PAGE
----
The New 30?

Full Speed Ahead: Saving for Retirement in Your 40s

Providing your clients a perspective on their savings timeline

by Dr. Daniel Crosby

Dr. Daniel Crosby is a psychologist and behavioral finance expert who helps organizations understand the intersection of minds and markets. He was named as one of “12 Thinkers to Watch” in the world of organizational psychology by and a “Financial Blogger You Should Be Reading” by AARP. He is an independent contractor and is not an employee of Guardian Life Insurance Company of America or any of its affiliates.

Your 40th birthday used to mean black balloons and an assortment of senior citizen gag gifts. Today, forty-year olds are just starting to hit their stride.

For many of you, by the time you reach your 40s, you’ve established your household. You have established strong relationships and strong connections within your community. Many of you have achieved a degree of career distinction . . . or may even be ready to embark on a second career in a new industry altogether.

Generally, you stand at the halfway point in your career with a 20 to 25 year horizon before retiring. Planning for retirement in your 40s is all about charting a strategic course and doing everything you can to stay on point. Now, more than ever, your retirement savings plan is in your hands.

Calculating Your Needs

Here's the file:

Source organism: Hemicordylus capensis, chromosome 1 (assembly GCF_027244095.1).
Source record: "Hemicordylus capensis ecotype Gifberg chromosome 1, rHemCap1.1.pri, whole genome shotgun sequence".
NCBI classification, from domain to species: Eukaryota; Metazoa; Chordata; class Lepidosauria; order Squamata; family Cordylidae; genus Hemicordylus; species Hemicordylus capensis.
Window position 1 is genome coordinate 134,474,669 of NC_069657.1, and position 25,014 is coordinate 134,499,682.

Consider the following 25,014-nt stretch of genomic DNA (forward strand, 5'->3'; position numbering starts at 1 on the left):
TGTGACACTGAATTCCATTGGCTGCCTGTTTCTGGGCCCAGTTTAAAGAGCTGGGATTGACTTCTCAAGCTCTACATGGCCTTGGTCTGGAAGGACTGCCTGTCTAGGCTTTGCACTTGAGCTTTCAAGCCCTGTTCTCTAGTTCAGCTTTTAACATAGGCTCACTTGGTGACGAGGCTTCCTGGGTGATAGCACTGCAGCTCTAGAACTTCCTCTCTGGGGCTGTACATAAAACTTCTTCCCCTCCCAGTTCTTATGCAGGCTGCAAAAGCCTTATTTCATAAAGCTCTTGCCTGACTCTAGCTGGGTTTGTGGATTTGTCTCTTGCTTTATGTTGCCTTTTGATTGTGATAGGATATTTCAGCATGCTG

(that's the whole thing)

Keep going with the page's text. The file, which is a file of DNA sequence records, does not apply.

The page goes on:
During your 40s, your retirement savings plan may take a strategic shift from ‘saving as much as possible’ to saving for a specific retirement savings target. While you don’t have the thirty-year investment horizon you had in your 30s, you do have an opportunity to set measurable retirement savings goals and establish a strategic retirement income plan.

As your current lifestyle becomes more stable, you should be in a better position to calculate your retirement income replacement ratio – the amount of income you’ll need to maintain your current standard of living throughout retirement. In 2015, the Social Security Administration reported that Social Security benefits will generally account for about 40% of an average wage earner’s income after retiring.

Unless you’re one of the few with a pension plan, the gap between your projected Social Security benefit and the size of your workplace and individual savings (including 401(k) retirement savings) should be a meaningful driver for your retirement savings plan.

Balancing Your Investment Portfolio

Throughout your 40s, it’s important to evaluate your retirement investment strategy to make sure it has the level of risk that’s right for you. A twenty-year time horizon gives you the opportunity to consider growth-oriented investments while keeping an eye towards preserving the capital in your account.

Savvy investors will take a hands-on approach throughout their 40s. A yearly check-up with your financial advisor can give you the opportunity to re-evaluate and potentially rebalance your portfolio. Rebalancing your investment portfolio on a regular basis may help you ensure that your current asset classes are the right mix for your individual situation.

Balancing Your Life Commitments